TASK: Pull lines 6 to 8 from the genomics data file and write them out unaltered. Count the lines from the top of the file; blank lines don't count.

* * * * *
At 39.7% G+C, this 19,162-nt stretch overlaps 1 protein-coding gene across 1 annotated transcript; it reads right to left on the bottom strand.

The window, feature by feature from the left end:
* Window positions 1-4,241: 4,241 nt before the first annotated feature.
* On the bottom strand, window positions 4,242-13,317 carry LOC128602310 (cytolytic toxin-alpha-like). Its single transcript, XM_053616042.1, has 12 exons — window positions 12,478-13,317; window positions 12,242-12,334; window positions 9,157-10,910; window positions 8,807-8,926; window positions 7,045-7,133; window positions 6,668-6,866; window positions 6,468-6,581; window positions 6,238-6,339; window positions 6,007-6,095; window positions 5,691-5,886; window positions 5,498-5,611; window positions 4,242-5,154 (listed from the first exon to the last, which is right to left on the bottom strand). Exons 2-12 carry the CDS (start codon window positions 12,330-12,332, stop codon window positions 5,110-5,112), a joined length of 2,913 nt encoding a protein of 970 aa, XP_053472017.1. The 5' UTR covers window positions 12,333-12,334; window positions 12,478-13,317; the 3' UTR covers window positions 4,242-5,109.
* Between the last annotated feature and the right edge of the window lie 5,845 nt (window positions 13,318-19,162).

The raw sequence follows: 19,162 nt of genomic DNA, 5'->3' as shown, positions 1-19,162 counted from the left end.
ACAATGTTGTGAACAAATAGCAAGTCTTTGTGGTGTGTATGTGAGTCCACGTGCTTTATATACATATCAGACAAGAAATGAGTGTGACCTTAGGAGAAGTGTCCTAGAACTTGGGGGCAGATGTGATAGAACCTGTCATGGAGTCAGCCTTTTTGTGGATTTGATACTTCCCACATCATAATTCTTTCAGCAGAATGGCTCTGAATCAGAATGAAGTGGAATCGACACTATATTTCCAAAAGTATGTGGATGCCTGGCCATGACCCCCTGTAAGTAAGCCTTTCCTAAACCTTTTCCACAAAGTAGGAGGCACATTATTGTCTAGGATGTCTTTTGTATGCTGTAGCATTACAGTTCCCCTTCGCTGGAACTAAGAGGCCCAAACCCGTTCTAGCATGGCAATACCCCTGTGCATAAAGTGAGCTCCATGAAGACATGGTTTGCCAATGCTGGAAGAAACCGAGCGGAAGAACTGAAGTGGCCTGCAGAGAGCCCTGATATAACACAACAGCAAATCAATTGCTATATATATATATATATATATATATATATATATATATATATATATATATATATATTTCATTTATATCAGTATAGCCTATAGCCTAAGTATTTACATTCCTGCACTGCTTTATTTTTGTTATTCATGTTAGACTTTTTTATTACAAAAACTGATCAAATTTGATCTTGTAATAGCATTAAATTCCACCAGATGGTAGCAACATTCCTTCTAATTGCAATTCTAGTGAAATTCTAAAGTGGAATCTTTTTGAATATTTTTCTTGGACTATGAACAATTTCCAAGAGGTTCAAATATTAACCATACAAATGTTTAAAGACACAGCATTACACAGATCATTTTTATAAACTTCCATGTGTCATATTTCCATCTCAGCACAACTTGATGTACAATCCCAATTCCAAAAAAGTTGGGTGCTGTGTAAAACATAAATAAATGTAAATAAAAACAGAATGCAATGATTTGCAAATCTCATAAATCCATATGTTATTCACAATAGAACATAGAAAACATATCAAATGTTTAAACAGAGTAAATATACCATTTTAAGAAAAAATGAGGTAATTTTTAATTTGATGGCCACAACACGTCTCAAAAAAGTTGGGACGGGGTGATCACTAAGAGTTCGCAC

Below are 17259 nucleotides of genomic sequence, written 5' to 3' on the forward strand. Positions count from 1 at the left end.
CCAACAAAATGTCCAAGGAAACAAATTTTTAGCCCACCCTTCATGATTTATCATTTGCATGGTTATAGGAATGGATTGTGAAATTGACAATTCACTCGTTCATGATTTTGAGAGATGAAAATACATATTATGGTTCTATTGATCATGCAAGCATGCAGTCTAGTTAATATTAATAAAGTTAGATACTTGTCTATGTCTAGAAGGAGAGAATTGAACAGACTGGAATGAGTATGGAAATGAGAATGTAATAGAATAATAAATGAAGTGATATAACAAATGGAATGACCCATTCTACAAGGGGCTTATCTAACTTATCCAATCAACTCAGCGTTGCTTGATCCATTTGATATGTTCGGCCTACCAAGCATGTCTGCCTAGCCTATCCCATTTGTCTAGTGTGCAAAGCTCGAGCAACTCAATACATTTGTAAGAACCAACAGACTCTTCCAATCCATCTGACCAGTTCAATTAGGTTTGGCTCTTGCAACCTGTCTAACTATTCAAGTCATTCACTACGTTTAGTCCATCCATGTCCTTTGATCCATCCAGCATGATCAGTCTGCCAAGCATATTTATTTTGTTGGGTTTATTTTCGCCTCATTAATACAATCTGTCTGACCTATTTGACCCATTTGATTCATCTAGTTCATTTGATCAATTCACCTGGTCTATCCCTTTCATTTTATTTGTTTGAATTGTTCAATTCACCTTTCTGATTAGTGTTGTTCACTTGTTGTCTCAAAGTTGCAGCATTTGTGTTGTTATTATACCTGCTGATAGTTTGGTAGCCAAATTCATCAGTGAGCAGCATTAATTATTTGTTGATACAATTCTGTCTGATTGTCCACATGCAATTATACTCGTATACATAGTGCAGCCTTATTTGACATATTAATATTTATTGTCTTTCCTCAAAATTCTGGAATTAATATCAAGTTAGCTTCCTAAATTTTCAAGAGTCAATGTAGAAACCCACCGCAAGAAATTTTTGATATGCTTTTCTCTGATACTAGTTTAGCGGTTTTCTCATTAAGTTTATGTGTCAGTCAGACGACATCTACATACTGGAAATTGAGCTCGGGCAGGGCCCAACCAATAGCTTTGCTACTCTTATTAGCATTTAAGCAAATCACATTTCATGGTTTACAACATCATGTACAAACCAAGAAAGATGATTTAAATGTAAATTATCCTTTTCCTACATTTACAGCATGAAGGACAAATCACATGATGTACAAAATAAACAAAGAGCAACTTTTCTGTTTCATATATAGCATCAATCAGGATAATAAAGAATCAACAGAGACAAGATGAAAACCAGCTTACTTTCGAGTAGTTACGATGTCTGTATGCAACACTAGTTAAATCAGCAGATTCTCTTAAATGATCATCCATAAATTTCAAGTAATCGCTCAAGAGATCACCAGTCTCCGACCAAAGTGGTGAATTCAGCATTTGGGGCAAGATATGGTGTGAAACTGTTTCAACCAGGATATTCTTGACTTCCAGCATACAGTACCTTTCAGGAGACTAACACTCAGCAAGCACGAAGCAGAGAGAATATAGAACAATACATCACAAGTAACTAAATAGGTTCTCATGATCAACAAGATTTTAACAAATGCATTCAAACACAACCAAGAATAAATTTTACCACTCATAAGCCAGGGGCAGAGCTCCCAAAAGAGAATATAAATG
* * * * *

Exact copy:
The raw sequence follows: 19,162 nt of genomic DNA, 5'->3' as shown, positions 1-19,162 counted from the left end.
ACAATGTTGTGAACAAATAGCAAGTCTTTGTGGTGTGTATGTGAGTCCACGTGCTTTATATACATATCAGACAAGAAATGAGTGTGACCTTAGGAGAAGTGTCCTAGAACTTGGGGGCAGATGTGATAGAACCTGTCATGGAGTCAGCCTTTTTGTGGATTTGATACTTCCCACATCATAATTCTTTCAGCAGAATGGCTCTGAATCAGAATGAAGTGGAATCGACACTATATTTCCAAAAGTATGTGGATGCCTGGCCATGACCCCCTGTAAGTAAGCCTTTCCTAAACCTTTTCCACAAAGTAGGAGGCACATTATTGTCTAGGATGTCTTTTGTATGCTGTAGCATTACAGTTCCCCTTCGCTGGAACTAAGAGGCCCAAACCCGTTCTAGCATGGCAATACCCCTGTGCATAAAGTGAGCTCCATGAAGACATGGTTTGCCAATGCTGGAAGAAACCGAGCGGAAGAACTGAAGTGGCCTGCAGAGAGCCCTGATATAACACAACAGCAAATCAATTGCTATATATATATATATATATATATATATATATATATATATATATATATATATATATTTCATTTATATCAGTATAGCCTATAGCCTAAGTATTTACATTCCTGCACTGCTTTATTTTTGTTATTCATGTTAGACTTTTTTATTACAAAAACTGATCAAATTTGATCTTGTAATAGCATTAAATTCCACCAGATGGTAGCAACATTCCTTCTAATTGCAATTCTAGTGAAATTCTAAAGTGGAATCTTTTTGAATATTTTTCTTGGACTATGAACAATTTCCAAGAGGTTCAAATATTAACCATACAAATGTTTAAAGACACAGCATTACACAGATCATTTTTATAAACTTCCATGTGTCATATTTCCATCTCAGCACAACTTGATGTACAATCCCAATTCCAAAAAAGTTGGGTGCTGTGTAAAACATAAATAAATGTAAATAAAAACAGAATGCAATGATTTGCAAATCTCATAAATCCATATGTTATTCACAATAGAACATAGAAAACATATCAAATGTTTAAACAGAGTAAATATACCATTTTAAGAAAAAATGAGGTAATTTTTAATTTGATGGCCACAACACGTCTCAAAAAAGTTGGGACGGGGTGATCACTAAGAGTTCGCAC

Below are 17259 nucleotides of genomic sequence, written 5' to 3' on the forward strand. Positions count from 1 at the left end.